You prepare a table before me
in the presence of my enemies… (Psalm 23:5a)
Throughout the course of my illness, I’ve been fortunate to have a steady stream of income, a way to “bring home the bacon.” More than this, I’ve been blessed with a devoted wife who fries it up for me. I’m not ashamed to admit that we found the traditional gender roles to work well in our relationship. In no way has this diminished my respect for her. I know full well how poorly I would function without her. Now that we are separated, I am blessed to live with my sister and step-mother, who see that we are well fed.
Too many persons with mental illnesses find themselves in positions where they don’t know where their next meal is coming from. Even those with material resources struggle with chaos in their lives that works against their need for constant structure. No doubt this contributes to the number of people with mental illness who are malnourished.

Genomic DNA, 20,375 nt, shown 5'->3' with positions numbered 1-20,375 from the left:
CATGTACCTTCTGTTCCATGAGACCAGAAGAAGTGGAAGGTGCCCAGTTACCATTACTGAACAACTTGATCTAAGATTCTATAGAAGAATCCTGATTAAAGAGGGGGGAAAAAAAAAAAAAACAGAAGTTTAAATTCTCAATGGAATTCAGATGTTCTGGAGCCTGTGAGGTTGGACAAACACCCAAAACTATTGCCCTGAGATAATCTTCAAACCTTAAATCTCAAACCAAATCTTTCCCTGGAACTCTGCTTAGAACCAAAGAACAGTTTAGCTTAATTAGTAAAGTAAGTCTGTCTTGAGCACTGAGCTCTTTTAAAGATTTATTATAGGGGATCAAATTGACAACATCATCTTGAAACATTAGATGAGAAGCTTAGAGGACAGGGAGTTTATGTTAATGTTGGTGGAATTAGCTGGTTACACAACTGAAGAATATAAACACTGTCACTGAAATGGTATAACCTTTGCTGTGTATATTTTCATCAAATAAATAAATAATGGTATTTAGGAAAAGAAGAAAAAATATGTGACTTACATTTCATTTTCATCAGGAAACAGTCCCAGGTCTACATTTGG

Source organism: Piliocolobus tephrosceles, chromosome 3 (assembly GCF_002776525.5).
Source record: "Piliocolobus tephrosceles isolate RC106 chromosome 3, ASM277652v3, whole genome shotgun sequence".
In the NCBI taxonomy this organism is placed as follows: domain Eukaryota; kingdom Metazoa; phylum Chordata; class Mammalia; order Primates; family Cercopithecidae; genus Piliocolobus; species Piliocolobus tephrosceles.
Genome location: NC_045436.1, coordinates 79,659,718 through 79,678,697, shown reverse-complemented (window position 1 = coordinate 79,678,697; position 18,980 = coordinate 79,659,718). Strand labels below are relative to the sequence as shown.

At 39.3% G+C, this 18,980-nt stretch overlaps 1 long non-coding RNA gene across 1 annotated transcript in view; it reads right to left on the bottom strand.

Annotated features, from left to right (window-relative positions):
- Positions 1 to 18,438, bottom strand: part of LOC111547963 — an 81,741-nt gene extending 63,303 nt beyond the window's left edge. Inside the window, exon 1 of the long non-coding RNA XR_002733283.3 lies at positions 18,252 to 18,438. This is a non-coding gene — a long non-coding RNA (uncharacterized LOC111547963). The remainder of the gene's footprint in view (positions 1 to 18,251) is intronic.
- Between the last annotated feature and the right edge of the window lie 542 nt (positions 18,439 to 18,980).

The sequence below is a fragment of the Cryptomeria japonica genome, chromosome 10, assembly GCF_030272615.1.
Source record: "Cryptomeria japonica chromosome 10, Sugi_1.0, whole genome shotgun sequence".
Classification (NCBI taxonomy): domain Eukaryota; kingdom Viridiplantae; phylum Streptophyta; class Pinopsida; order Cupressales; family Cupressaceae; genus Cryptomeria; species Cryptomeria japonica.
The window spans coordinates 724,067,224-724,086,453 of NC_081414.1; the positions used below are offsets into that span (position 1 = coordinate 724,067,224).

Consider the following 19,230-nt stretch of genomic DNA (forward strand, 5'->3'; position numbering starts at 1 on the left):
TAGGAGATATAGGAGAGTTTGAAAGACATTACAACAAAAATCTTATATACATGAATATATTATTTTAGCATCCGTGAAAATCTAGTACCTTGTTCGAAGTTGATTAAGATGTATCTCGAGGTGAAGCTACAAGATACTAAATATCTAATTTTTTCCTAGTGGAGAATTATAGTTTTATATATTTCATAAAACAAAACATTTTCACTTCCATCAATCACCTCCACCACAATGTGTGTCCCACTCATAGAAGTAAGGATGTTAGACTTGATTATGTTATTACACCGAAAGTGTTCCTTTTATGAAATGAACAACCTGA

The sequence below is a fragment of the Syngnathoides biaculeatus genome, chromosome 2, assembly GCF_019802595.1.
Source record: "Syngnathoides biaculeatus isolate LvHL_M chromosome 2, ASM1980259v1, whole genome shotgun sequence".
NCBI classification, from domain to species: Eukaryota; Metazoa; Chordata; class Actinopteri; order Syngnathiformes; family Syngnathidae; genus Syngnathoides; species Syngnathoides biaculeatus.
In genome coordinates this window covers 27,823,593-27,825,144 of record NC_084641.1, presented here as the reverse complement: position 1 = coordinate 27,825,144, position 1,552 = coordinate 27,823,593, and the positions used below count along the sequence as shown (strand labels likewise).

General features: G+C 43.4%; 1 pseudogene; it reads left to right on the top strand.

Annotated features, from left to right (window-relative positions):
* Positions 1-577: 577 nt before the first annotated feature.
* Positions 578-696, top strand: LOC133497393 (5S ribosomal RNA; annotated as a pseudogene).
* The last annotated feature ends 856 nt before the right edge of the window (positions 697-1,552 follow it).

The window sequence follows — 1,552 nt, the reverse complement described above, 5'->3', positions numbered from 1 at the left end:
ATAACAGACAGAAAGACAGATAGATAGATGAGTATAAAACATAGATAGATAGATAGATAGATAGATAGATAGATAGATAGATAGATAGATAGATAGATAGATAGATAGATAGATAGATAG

One thing faith communities can provide to serve those with mental illnesses is a good meal. And not just for the poor. A church I once served offered a free Christmas dinner to the community and found that more volunteers showed up than customers. These were mostly older and single adults looking for a way to battle depression that often strikes on this holiday typically devoted to families.
When we receive a meal prepared by people who care about us, the enemies of depression and other forms of mental distress can be held at bay by a strong sense of fellowship. Together, we can gather around God’s table of grace where we “taste and see that the Lord is good.”